That’s not even the biggest downside of dorm living. Universities even have additional rules for dormitories that are enforced, meaning less freedom over your own living space. Mt. Royal University, for example, has policies that prevent students from displaying messages in chalk on their windows or playing drinking games.
A customizable experience
Off-campus living is a solution to these problems. In addition to having more freedom to do as you please, you’ll be able to choose your roommates – something not always guaranteed with dorm living – and you’ll be able to choose how many you’ll have.
Once you’ve found a roommate or two you like and can live with, you can put your heads together to find the level of privacy you’ll be comfortable with. You’ll have the opportunity to make sure everyone has their own room and bathroom – or not, if that’s what you prefer.
One advantage of living in dorms might be the on-campus meal plans schools offer. If you are attracted to the idea of living on campus because you think you’ll be able to save money on food with your meal plan, keep in mind not all schools limit meal plans to students living on campus. Plus, preparing your own meals in your kitchen could very much lower your food expenses overall.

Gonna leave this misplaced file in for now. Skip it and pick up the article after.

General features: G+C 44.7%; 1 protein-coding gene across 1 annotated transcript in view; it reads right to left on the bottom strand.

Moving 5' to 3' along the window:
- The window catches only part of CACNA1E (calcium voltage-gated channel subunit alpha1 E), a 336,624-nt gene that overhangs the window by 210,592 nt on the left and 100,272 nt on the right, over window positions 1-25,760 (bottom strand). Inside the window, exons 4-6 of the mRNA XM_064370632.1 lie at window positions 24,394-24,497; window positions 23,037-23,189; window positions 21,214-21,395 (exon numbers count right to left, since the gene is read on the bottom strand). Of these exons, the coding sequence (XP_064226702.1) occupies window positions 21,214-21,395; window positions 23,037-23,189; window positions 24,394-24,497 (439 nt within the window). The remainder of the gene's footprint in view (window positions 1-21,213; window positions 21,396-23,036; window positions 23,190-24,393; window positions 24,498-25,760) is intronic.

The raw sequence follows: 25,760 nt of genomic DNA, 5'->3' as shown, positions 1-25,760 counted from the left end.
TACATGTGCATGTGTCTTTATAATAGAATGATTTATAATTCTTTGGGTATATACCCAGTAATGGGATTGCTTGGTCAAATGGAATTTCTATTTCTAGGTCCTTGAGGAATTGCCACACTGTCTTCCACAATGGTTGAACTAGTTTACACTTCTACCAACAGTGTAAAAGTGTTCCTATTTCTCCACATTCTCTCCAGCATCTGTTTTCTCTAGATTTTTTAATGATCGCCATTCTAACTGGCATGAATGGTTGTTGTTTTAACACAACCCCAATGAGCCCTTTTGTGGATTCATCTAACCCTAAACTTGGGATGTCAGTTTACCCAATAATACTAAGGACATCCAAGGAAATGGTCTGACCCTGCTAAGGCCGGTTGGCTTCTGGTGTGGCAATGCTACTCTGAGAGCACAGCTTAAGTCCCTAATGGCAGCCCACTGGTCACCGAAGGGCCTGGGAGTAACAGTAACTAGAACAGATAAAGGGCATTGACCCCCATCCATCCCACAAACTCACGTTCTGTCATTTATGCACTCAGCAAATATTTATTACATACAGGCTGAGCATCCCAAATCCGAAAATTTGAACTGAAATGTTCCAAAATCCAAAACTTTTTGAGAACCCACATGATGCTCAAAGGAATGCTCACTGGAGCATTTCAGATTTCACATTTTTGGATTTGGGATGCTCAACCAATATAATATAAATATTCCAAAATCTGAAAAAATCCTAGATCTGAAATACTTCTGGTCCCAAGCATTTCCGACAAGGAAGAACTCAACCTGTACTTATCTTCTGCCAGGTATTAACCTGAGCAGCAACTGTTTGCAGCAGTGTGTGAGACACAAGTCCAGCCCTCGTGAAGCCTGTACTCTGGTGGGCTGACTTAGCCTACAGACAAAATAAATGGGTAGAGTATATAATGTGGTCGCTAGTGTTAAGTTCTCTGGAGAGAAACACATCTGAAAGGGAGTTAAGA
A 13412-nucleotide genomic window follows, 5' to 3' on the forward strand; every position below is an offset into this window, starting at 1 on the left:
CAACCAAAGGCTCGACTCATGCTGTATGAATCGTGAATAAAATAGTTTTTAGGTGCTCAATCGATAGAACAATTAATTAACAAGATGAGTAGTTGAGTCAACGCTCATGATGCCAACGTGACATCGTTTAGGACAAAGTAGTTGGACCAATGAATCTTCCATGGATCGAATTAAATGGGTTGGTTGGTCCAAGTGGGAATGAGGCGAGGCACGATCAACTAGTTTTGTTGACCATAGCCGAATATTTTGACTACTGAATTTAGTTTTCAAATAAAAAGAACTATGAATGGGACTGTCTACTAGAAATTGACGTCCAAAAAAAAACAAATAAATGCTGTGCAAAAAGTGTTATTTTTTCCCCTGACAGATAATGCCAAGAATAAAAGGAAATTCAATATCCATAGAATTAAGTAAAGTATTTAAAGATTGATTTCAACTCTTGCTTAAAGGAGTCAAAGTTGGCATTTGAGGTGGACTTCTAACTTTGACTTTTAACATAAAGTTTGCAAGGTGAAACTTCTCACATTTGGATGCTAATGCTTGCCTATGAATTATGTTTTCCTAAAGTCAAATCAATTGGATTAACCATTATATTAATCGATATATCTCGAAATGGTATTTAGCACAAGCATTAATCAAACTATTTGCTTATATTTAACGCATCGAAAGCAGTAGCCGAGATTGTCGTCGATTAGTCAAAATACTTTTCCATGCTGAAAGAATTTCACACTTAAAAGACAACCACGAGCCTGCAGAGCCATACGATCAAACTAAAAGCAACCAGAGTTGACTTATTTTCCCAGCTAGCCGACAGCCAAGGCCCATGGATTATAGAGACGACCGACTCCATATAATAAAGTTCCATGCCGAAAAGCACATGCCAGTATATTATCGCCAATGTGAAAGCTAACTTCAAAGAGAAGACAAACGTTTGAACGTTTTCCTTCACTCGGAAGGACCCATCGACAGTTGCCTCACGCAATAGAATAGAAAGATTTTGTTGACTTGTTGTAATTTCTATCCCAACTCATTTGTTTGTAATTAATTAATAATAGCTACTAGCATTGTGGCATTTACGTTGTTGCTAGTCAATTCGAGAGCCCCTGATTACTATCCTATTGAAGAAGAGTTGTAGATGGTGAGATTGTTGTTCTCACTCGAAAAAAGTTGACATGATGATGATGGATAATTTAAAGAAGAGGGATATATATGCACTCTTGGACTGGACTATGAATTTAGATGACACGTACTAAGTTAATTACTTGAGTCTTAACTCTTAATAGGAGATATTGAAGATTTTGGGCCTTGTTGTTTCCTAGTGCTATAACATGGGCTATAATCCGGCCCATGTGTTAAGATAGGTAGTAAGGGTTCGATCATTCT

Also, even the location advantage of living in on-campus dorms is mitigated if you can find off-campus housing within walking distance of your classes.
The big upshot of off-campus housing is the experience is totally up to you. By shopping around online first, you can find a good living situation with relative ease.
And if you don’t like what you see, don’t sign the lease.
What about the cost?
Alright, so living off-campus might sound great and all, but isn’t it generally more expensive?
The short answer is yes.
However, there is no hard and fast rule for which option is going to save you more money because the answer depends entirely on a whole range of factors.
How many rooms and roommates will you have? What kind of area will you live in? What amenities will your place offer? Is it an apartment or a house?
These are just a few of the kinds of questions that determine the price of off-campus accommodations.
We calculated the average price for on-campus housing versus off-campus housing for 84 Canadian campuses, and we found that 70 percent of on-campus housing options were cheaper than the average price of off-campus housing in those areas.
While the dorms may be cheaper on average, in almost every city there will be off-campus housing available for cheaper than the dorm rooms. It just takes a little work to browse around for the best deals.
Making the best choice for your lifestyle
While it may ultimately be less expensive to live on campus on average, the flexibility of off-campus housing allows you to find a bargain that fits the lifestyle you want, puts you with the people you want, and provides you with the amount of space you want.
Even if you do end up paying a little more to get the setup you desire, there are always 118 other ways to save money other than by shacking up in the dorms.